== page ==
LIFE&STYLE

[Seoul Saunter] Art brings life into historic Ihwa Mural Village

By Hong Dam-young
  • Published : Jun 12, 2017 - 17:27
  • Updated : Jun 12, 2017 - 17:34
Perched at the top of Naksan is an old hillside community filled with steep stairways and narrow backstreets that are reminiscent of 1980s Korea. 

Known as Ihwa Mural Village, the mountainside village offers visitors fresh air, expansive views of the city, and most importantly, an array of colorful paintings and sculptures that are hidden behind every corner.

The mural village, which is a 10-minute uphill walk from the bustling student district of Daehangno, has become one of the most frequented areas in Ihwa-dong in central Seoul, among both locals and international tourists. 

A view of Ihwa Mural Village, which is located on the slopes of Naksan, an about 10-minute walk from Daehangno near Hyehwa Station. (Park Hyun-koo / Korea Herald)
Visitors can not only enjoy the artistic murals, but also relax at small museums, art galleries and coffee shops that are spread throughout the village. Music lovers can also enjoy a bite to eat at Jazz Story, a cozy coffee shop at the entrance of the village that boasts a classic collection of LPs.

“I visit the village when I need to clear my head,” said Lee Ju-hyun, a 22-year-old university student, who was taking a selfie with her friends against a wall adorned with colorful paintings.

“This village, detached from the noisy city, has the special power of bringing me peace. It’s not just about the artworks. I love the atmosphere here, which is so soothing and relaxing.”

While the village is now steeped in modern art, it was also home to some of Korea’s modern history. After the Korean War ended in 1953, the village housed war refugees, with some of their houses still standing today. Following the redevelopment of the area in the early 2000s, the neighborhood started to lose its vitality as residents left the aging village.    

A view of Ihwa Mural Village, which is located on the slopes of Naksan, an about 10-minute walk from Daehangno near Hyehwa Station. (Park Hyun-koo / Korea Herald)
A view of Ihwa Mural Village, which is located on the slopes of Naksan, an about 10-minute walk from Daehangno near Hyehwa Station. (Park Hyun-koo / Korea Herald)
To revitalize the historic area, the government embarked on an art project to transform the village into a cultural space in 2006. For about six months, citizens, college students and artists participated in redecorating the village’s walls, streets and staircases with vibrant paintings. The art project brought life back into the neighborhood and even made it a popular filming location for many TV shows and movies. About a year later, however, village residents requested that the murals be removed, citing disturbances by tourists who litter, make noise and paint graffiti.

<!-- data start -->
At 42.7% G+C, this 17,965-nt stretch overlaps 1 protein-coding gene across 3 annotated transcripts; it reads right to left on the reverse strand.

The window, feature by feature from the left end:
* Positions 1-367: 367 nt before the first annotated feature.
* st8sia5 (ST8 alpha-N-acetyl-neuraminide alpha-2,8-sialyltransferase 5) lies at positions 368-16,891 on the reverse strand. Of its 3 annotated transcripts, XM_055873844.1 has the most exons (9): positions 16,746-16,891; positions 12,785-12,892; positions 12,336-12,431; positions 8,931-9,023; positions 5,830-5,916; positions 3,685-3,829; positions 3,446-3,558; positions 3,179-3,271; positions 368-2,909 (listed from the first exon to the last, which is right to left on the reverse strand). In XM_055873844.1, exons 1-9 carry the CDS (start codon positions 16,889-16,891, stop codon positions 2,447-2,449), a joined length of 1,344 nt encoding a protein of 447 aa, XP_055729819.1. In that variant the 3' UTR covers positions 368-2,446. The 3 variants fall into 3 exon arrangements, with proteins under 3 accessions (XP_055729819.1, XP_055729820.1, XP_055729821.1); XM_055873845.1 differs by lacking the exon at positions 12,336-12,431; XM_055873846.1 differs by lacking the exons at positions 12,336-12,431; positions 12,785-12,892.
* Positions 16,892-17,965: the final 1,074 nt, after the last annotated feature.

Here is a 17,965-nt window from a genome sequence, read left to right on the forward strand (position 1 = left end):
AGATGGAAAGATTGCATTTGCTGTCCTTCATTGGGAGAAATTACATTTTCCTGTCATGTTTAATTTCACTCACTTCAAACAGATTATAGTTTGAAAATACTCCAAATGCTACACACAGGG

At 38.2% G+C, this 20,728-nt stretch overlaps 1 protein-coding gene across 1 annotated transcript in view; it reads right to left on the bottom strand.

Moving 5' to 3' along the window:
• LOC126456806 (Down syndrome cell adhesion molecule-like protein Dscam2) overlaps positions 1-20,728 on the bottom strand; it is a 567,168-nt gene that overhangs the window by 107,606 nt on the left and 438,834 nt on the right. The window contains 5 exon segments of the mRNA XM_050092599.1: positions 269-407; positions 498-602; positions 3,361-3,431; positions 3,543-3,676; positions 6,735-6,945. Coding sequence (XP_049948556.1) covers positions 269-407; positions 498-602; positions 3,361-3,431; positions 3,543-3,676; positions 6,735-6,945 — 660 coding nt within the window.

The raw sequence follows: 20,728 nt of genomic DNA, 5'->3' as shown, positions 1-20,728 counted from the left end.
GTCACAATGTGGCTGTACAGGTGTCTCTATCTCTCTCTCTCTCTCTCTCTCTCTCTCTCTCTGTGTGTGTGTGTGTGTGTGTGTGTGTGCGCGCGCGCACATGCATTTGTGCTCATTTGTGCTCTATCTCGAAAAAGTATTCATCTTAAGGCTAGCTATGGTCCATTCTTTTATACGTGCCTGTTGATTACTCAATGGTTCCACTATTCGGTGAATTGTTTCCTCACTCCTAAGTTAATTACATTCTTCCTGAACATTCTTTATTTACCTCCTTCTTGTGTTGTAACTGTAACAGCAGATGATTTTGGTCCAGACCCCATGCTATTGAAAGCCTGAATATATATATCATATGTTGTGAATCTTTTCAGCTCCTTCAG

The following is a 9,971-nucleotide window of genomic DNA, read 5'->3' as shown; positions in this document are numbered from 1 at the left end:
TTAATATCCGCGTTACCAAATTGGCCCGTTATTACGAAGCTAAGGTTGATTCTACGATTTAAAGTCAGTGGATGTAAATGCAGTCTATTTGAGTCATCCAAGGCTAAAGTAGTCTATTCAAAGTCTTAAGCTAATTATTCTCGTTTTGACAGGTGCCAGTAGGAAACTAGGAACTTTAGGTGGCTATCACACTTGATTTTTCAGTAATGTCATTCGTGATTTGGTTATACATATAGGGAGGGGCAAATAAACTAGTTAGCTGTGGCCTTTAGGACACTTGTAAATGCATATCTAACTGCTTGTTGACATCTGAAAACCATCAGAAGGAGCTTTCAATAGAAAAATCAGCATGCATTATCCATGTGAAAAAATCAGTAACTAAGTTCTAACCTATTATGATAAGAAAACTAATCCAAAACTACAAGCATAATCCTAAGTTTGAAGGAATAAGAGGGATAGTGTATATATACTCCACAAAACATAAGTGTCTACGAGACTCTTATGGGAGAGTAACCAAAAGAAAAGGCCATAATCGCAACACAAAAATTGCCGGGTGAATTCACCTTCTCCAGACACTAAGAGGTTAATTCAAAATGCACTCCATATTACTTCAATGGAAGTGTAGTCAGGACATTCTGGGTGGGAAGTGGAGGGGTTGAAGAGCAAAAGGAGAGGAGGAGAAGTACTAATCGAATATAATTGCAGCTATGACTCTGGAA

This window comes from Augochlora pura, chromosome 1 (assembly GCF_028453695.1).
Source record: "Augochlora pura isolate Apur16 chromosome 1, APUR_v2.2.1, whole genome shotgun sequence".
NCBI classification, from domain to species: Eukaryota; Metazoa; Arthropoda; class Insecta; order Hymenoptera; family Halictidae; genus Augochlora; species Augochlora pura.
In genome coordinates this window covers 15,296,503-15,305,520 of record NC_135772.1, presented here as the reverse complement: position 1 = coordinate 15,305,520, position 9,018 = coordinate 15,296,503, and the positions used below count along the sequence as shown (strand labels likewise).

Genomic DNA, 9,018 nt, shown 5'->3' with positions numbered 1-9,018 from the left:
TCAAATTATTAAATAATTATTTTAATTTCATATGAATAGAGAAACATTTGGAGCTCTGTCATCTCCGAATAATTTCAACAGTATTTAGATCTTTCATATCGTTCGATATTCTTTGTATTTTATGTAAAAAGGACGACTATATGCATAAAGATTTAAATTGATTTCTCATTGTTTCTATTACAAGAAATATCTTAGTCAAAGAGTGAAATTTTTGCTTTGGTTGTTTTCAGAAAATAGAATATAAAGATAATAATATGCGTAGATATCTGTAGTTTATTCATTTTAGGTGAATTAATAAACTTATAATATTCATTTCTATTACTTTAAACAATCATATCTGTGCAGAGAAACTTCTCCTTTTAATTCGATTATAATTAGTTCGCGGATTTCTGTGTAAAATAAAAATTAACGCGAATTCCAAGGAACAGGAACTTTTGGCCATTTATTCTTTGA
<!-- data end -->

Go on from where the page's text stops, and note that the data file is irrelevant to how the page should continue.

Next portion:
In 2013, artists gathered again to redecorate the area, but they couldn’t stop five residents from pouring grey paint all over the most popular mural in the village called “flower staircase” last year. It was an old staircase renovated in 2013 with colorful tiles in the shape of flowers.

“The gap between the residents and visitors is slowly being fixed as the village has been thriving due to the artworks,” said Kang Doo-suk, the head of the village’s Welfare Center who has lived in the village for over 50 years.

“Now that the residents have started to see the village as a bridge between themselves and visitors, where both can benefit and stay happy.”

Some walls still display messages in red paint by disgruntled residents, such as “Please leave us alone,” but more residents are embracing the change, Kang said. Some of them are even opening galleries and cafes to coexist in the transforming community, he added.

A view of Ihwa Mural Village, which is located on the slopes of Naksan, an about 10-minute walk from Daehangno near Hyehwa Station. (Park Hyun-koo / Korea Herald)
Choi Hong-gyu, the director of the Lock Museum in Dongsung-dong near the village, is also at the front line of turning Ihwa Mural Village into the most artistically thriving community in Seoul. In 2013, Choi launched an annual event called “Ihwa-dong Village Museum Project” to narrow the gap between outsiders and residents. Tourists can look around museums and galleries in the neighborhood that showcase the village’s history and artifacts donated by the residents. Visitors can also rent old school uniforms that are given out by the residents and walk around the village in the vintage outfits, which is a part of the project’s various events.

Choi said he believes the neighborhood has more than just murals. Each elderly resident living here is a part of the cultural heritage, and the village has its own style and historic value. 

“This is only the start of the 10-year project. It is true that some residents are still negative about the idea, but more of them are willing to be involved in the project,” Choi said.

“If I keep making an effort to bring people together with the project, I am pretty sure that in the next few years, the village will become the best neighborhood in Korea.”

This year’s Ihwa-dong Village Museum Project runs until June 25. For more information, visit http://ewhadong.com/

Seoul is a vibrant megalopolis with modern high-rises crowding the city’s major arteries. Nestled among the gleaming buildings are maze-like alleys that appear to have escaped the passage of time. The Korea Herald explores the many nooks and crannies of Seoul, proclaimed the capital of Joseon in 1392, that reveal a multifaceted city. -- Ed.

By Hong Dam-young (lotus@heraldcorp.com)